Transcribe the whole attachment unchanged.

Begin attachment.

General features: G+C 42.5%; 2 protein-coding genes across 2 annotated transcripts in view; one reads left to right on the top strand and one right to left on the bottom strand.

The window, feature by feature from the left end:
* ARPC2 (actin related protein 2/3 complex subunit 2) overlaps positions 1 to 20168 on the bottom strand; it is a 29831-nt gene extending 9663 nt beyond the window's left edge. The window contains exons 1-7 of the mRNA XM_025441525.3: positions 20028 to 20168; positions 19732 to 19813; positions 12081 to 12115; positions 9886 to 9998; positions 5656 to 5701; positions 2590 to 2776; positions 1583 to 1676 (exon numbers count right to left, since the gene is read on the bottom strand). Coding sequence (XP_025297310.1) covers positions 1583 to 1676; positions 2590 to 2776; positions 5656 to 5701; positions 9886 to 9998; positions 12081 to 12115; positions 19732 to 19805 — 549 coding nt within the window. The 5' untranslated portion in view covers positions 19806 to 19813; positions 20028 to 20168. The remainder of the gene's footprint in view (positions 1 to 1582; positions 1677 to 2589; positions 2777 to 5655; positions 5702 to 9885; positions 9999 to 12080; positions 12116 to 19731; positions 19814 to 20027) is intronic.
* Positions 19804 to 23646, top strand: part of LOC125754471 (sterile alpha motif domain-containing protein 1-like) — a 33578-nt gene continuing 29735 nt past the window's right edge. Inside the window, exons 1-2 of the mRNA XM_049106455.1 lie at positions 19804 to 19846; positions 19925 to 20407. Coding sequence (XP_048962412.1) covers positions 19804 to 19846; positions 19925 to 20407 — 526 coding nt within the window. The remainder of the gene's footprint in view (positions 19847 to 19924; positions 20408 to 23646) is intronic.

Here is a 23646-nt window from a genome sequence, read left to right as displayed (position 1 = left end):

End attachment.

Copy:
General features: G+C 42.5%; 2 protein-coding genes across 2 annotated transcripts in view; one reads left to right on the top strand and one right to left on the bottom strand.

The window, feature by feature from the left end:
* ARPC2 (actin related protein 2/3 complex subunit 2) overlaps positions 1 to 20168 on the bottom strand; it is a 29831-nt gene extending 9663 nt beyond the window's left edge. The window contains exons 1-7 of the mRNA XM_025441525.3: positions 20028 to 20168; positions 19732 to 19813; positions 12081 to 12115; positions 9886 to 9998; positions 5656 to 5701; positions 2590 to 2776; positions 1583 to 1676 (exon numbers count right to left, since the gene is read on the bottom strand). Coding sequence (XP_025297310.1) covers positions 1583 to 1676; positions 2590 to 2776; positions 5656 to 5701; positions 9886 to 9998; positions 12081 to 12115; positions 19732 to 19805 — 549 coding nt within the window. The 5' untranslated portion in view covers positions 19806 to 19813; positions 20028 to 20168. The remainder of the gene's footprint in view (positions 1 to 1582; positions 1677 to 2589; positions 2777 to 5655; positions 5702 to 9885; positions 9999 to 12080; positions 12116 to 19731; positions 19814 to 20027) is intronic.
* Positions 19804 to 23646, top strand: part of LOC125754471 (sterile alpha motif domain-containing protein 1-like) — a 33578-nt gene continuing 29735 nt past the window's right edge. Inside the window, exons 1-2 of the mRNA XM_049106455.1 lie at positions 19804 to 19846; positions 19925 to 20407. Coding sequence (XP_048962412.1) covers positions 19804 to 19846; positions 19925 to 20407 — 526 coding nt within the window. The remainder of the gene's footprint in view (positions 19847 to 19924; positions 20408 to 23646) is intronic.

Here is a 23646-nt window from a genome sequence, read left to right as displayed (position 1 = left end):